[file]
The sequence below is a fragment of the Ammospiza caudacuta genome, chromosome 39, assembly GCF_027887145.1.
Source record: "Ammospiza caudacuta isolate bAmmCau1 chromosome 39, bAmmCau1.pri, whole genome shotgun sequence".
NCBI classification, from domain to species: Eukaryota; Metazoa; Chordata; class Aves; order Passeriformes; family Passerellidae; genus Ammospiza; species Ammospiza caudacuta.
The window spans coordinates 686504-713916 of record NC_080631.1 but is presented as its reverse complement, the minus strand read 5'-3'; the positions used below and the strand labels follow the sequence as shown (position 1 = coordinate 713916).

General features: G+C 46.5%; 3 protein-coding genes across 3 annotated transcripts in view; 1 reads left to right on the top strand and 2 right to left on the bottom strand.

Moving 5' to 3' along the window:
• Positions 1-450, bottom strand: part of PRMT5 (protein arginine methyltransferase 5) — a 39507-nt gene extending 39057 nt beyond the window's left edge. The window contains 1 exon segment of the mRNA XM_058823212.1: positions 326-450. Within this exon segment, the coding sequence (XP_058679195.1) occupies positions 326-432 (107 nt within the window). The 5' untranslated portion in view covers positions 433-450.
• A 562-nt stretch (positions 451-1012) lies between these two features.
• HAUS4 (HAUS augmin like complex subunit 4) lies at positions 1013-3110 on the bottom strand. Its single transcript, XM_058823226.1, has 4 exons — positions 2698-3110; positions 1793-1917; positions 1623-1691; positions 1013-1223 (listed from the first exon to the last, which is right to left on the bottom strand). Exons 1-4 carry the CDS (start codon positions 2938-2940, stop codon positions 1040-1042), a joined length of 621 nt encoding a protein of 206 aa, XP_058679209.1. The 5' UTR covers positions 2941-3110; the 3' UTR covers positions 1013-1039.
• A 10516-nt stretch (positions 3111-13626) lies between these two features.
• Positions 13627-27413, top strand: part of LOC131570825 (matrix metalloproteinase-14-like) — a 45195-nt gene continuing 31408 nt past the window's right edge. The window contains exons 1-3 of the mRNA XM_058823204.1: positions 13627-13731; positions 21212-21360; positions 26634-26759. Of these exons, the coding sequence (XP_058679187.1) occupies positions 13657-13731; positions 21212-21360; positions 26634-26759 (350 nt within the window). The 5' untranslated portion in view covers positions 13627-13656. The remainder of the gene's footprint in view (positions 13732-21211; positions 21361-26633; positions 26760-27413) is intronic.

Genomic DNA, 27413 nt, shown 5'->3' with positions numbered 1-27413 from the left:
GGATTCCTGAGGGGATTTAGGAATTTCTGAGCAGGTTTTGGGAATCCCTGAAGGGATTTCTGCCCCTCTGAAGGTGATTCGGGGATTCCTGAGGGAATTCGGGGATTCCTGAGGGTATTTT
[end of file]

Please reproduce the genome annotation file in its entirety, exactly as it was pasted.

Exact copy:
The sequence below is a fragment of the Ammospiza caudacuta genome, chromosome 39, assembly GCF_027887145.1.
Source record: "Ammospiza caudacuta isolate bAmmCau1 chromosome 39, bAmmCau1.pri, whole genome shotgun sequence".
NCBI classification, from domain to species: Eukaryota; Metazoa; Chordata; class Aves; order Passeriformes; family Passerellidae; genus Ammospiza; species Ammospiza caudacuta.
The window spans coordinates 686504-713916 of record NC_080631.1 but is presented as its reverse complement, the minus strand read 5'-3'; the positions used below and the strand labels follow the sequence as shown (position 1 = coordinate 713916).

General features: G+C 46.5%; 3 protein-coding genes across 3 annotated transcripts in view; 1 reads left to right on the top strand and 2 right to left on the bottom strand.

Moving 5' to 3' along the window:
• Positions 1-450, bottom strand: part of PRMT5 (protein arginine methyltransferase 5) — a 39507-nt gene extending 39057 nt beyond the window's left edge. The window contains 1 exon segment of the mRNA XM_058823212.1: positions 326-450. Within this exon segment, the coding sequence (XP_058679195.1) occupies positions 326-432 (107 nt within the window). The 5' untranslated portion in view covers positions 433-450.
• A 562-nt stretch (positions 451-1012) lies between these two features.
• HAUS4 (HAUS augmin like complex subunit 4) lies at positions 1013-3110 on the bottom strand. Its single transcript, XM_058823226.1, has 4 exons — positions 2698-3110; positions 1793-1917; positions 1623-1691; positions 1013-1223 (listed from the first exon to the last, which is right to left on the bottom strand). Exons 1-4 carry the CDS (start codon positions 2938-2940, stop codon positions 1040-1042), a joined length of 621 nt encoding a protein of 206 aa, XP_058679209.1. The 5' UTR covers positions 2941-3110; the 3' UTR covers positions 1013-1039.
• A 10516-nt stretch (positions 3111-13626) lies between these two features.
• Positions 13627-27413, top strand: part of LOC131570825 (matrix metalloproteinase-14-like) — a 45195-nt gene continuing 31408 nt past the window's right edge. The window contains exons 1-3 of the mRNA XM_058823204.1: positions 13627-13731; positions 21212-21360; positions 26634-26759. Of these exons, the coding sequence (XP_058679187.1) occupies positions 13657-13731; positions 21212-21360; positions 26634-26759 (350 nt within the window). The 5' untranslated portion in view covers positions 13627-13656. The remainder of the gene's footprint in view (positions 13732-21211; positions 21361-26633; positions 26760-27413) is intronic.

Genomic DNA, 27413 nt, shown 5'->3' with positions numbered 1-27413 from the left:
GGATTCCTGAGGGGATTTAGGAATTTCTGAGCAGGTTTTGGGAATCCCTGAAGGGATTTCTGCCCCTCTGAAGGTGATTCGGGGATTCCTGAGGGAATTCGGGGATTCCTGAGGGTATTTT